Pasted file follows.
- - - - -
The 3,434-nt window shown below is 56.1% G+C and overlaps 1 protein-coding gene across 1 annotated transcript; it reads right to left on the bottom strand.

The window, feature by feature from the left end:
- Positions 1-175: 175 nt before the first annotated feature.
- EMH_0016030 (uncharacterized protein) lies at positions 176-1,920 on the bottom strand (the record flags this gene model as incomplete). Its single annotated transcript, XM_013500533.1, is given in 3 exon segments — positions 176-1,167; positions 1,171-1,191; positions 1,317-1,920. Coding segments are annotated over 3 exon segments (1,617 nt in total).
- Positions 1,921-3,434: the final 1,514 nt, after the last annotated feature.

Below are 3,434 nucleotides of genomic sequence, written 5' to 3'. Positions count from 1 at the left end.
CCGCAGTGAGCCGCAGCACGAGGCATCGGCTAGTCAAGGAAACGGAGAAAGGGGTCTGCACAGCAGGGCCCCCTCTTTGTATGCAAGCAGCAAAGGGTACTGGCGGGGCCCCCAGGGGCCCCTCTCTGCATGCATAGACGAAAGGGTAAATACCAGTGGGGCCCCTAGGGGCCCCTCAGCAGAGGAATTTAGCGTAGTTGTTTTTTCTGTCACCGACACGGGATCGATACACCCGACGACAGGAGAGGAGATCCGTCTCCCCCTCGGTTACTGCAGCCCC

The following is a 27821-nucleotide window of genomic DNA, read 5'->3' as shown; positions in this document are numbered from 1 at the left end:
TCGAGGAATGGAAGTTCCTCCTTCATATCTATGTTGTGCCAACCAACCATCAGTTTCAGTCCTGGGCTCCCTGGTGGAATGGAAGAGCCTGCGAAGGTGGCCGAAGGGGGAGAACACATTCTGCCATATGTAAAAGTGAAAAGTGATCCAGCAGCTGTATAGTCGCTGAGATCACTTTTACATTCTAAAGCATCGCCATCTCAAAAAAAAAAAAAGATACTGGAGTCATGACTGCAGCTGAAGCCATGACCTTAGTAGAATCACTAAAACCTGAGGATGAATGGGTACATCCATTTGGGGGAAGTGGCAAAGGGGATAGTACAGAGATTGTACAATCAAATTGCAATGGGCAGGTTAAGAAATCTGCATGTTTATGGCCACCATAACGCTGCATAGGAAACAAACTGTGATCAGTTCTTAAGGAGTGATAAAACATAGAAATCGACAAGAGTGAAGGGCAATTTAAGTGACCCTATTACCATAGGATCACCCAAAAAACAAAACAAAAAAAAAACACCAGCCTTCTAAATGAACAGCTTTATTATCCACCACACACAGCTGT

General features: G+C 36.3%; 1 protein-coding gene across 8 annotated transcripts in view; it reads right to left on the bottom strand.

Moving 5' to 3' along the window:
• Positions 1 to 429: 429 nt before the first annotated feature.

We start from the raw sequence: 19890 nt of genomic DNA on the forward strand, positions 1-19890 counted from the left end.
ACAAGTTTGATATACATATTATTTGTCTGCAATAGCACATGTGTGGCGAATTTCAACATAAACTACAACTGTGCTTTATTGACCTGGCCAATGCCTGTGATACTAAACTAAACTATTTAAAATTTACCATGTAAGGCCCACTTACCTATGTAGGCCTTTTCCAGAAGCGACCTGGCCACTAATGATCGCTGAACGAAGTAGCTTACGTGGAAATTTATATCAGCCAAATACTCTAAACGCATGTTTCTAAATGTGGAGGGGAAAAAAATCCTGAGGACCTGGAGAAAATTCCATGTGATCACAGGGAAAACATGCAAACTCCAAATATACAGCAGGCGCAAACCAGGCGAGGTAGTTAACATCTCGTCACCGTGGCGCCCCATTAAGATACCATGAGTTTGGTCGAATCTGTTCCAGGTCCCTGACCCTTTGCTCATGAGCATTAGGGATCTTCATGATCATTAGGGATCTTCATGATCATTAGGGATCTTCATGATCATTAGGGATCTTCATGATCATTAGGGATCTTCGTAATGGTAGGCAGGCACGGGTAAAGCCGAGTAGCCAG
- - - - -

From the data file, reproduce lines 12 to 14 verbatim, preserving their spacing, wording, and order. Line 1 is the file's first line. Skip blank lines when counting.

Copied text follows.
• Positions 1 to 429: 429 nt before the first annotated feature.

We start from the raw sequence: 19890 nt of genomic DNA on the forward strand, positions 1-19890 counted from the left end.
ACAAGTTTGATATACATATTATTTGTCTGCAATAGCACATGTGTGGCGAATTTCAACATAAACTACAACTGTGCTTTATTGACCTGGCCAATGCCTGTGATACTAAACTAAACTATTTAAAATTTACCATGTAAGGCCCACTTACCTATGTAGGCCTTTTCCAGAAGCGACCTGGCCACTAATGATCGCTGAACGAAGTAGCTTACGTGGAAATTTATATCAGCCAAATACTCTAAACGCATGTTTCTAAATGTGGAGGGGAAAAAAATCCTGAGGACCTGGAGAAAATTCCATGTGATCACAGGGAAAACATGCAAACTCCAAATATACAGCAGGCGCAAACCAGGCGAGGTAGTTAACATCTCGTCACCGTGGCGCCCCATTAAGATACCATGAGTTTGGTCGAATCTGTTCCAGGTCCCTGACCCTTTGCTCATGAGCATTAGGGATCTTCATGATCATTAGGGATCTTCATGATCATTAGGGATCTTCATGATCATTAGGGATCTTCATGATCATTAGGGATCTTCGTAATGGTAGGCAGGCACGGGTAAAGCCGAGTAGCCAG